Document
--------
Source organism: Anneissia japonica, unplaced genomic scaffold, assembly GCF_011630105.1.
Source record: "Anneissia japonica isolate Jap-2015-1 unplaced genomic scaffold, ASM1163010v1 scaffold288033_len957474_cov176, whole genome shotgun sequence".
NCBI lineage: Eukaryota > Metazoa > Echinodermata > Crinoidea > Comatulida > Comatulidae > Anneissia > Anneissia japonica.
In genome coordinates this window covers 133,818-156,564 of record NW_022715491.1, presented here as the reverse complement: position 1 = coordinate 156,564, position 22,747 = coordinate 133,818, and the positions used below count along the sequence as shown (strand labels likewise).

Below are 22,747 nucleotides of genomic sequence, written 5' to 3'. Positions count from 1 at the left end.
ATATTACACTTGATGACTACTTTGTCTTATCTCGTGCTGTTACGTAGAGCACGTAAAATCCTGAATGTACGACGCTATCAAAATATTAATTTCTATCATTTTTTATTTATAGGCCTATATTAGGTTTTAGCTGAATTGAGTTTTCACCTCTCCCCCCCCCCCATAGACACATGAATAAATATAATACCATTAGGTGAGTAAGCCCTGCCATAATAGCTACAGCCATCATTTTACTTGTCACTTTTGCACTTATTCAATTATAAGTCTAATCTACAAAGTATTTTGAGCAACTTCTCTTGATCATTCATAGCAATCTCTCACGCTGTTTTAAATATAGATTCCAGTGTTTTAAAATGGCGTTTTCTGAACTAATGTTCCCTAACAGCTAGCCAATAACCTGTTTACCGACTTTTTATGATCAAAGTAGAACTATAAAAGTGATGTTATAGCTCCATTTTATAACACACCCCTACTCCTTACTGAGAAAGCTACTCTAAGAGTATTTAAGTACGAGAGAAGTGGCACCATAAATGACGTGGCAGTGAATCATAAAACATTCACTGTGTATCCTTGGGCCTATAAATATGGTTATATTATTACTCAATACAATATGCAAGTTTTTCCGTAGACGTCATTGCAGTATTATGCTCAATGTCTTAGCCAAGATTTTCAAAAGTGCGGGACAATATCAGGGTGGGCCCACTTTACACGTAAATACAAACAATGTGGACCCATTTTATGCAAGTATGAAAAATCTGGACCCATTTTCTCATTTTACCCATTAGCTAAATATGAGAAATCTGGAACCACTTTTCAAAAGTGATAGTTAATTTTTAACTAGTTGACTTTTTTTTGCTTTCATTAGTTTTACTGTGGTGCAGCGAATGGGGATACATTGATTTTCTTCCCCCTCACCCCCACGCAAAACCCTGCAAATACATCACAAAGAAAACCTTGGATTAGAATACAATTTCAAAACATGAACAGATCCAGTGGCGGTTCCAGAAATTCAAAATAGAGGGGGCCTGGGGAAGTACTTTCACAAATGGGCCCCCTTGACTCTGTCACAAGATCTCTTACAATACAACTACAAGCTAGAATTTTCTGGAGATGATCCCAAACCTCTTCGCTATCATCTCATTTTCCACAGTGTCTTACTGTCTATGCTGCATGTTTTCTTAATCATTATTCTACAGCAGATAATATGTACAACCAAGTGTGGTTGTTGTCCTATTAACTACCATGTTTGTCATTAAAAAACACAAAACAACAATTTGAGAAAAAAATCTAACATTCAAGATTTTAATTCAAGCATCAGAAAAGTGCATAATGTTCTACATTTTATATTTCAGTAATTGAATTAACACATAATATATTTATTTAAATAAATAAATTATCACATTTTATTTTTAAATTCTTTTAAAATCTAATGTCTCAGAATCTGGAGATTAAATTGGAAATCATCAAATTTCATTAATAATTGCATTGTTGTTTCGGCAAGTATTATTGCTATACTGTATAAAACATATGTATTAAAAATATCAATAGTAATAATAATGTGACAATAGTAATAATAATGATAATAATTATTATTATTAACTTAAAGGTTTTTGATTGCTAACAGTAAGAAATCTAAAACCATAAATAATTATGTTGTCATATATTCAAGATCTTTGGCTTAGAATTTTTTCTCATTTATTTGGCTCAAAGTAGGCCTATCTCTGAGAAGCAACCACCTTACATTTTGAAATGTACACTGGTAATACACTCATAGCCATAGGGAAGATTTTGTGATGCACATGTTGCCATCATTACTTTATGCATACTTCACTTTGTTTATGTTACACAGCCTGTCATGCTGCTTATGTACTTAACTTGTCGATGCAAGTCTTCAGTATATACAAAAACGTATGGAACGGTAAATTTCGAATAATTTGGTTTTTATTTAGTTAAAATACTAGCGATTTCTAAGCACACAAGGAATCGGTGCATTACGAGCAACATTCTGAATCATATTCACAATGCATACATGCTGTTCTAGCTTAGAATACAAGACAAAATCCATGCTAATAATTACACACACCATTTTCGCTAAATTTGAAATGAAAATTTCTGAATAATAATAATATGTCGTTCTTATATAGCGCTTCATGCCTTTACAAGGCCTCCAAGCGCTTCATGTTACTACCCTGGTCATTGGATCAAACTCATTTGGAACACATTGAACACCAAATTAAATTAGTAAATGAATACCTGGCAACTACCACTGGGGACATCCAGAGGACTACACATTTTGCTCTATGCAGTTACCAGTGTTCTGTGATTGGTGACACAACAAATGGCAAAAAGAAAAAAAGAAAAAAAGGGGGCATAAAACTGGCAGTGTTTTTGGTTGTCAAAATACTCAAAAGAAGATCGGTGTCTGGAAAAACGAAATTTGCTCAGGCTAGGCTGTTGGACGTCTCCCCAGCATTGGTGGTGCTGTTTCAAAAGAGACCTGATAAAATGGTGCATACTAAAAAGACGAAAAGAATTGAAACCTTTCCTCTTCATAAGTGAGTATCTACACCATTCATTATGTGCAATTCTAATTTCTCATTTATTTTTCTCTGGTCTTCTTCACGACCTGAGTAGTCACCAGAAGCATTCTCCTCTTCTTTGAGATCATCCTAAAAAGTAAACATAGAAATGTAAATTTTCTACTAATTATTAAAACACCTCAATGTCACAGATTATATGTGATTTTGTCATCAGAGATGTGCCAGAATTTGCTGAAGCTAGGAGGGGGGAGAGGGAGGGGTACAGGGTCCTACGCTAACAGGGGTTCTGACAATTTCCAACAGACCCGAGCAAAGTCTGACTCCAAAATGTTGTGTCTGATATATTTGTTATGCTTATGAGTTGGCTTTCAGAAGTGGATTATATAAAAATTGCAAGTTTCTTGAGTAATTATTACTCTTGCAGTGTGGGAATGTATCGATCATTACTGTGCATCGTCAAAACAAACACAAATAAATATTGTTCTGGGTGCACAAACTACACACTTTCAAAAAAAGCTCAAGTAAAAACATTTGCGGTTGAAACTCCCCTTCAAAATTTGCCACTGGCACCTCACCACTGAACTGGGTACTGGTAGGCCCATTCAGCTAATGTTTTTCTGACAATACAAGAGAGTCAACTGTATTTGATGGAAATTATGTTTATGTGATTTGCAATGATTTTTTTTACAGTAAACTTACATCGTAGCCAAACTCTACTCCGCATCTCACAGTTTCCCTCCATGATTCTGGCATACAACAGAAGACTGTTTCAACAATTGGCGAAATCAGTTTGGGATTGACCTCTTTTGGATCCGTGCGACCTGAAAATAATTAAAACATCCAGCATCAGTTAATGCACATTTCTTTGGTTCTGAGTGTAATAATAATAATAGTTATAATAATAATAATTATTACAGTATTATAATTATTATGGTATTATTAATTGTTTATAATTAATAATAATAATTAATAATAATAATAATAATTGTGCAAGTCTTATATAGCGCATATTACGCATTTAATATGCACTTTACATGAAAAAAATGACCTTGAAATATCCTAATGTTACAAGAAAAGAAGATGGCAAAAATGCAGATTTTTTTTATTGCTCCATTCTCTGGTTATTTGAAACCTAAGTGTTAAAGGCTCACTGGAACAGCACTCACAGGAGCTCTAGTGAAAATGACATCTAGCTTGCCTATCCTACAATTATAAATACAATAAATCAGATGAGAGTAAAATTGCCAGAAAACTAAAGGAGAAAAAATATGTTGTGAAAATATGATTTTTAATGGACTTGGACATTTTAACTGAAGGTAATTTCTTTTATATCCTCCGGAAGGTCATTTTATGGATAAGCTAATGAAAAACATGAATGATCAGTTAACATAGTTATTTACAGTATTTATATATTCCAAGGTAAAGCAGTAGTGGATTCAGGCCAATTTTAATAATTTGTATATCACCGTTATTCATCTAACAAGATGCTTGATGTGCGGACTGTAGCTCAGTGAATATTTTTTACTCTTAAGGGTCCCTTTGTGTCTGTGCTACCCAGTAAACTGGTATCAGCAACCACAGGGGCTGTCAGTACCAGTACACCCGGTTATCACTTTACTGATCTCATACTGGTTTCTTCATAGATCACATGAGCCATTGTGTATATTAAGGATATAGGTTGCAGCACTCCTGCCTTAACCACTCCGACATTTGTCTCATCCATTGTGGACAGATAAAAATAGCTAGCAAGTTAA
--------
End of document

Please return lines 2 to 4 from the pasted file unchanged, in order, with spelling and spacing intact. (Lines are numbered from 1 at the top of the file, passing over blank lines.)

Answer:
Source record: "Anneissia japonica isolate Jap-2015-1 unplaced genomic scaffold, ASM1163010v1 scaffold288033_len957474_cov176, whole genome shotgun sequence".
NCBI lineage: Eukaryota > Metazoa > Echinodermata > Crinoidea > Comatulida > Comatulidae > Anneissia > Anneissia japonica.
In genome coordinates this window covers 133,818-156,564 of record NW_022715491.1, presented here as the reverse complement: position 1 = coordinate 156,564, position 22,747 = coordinate 133,818, and the positions used below count along the sequence as shown (strand labels likewise).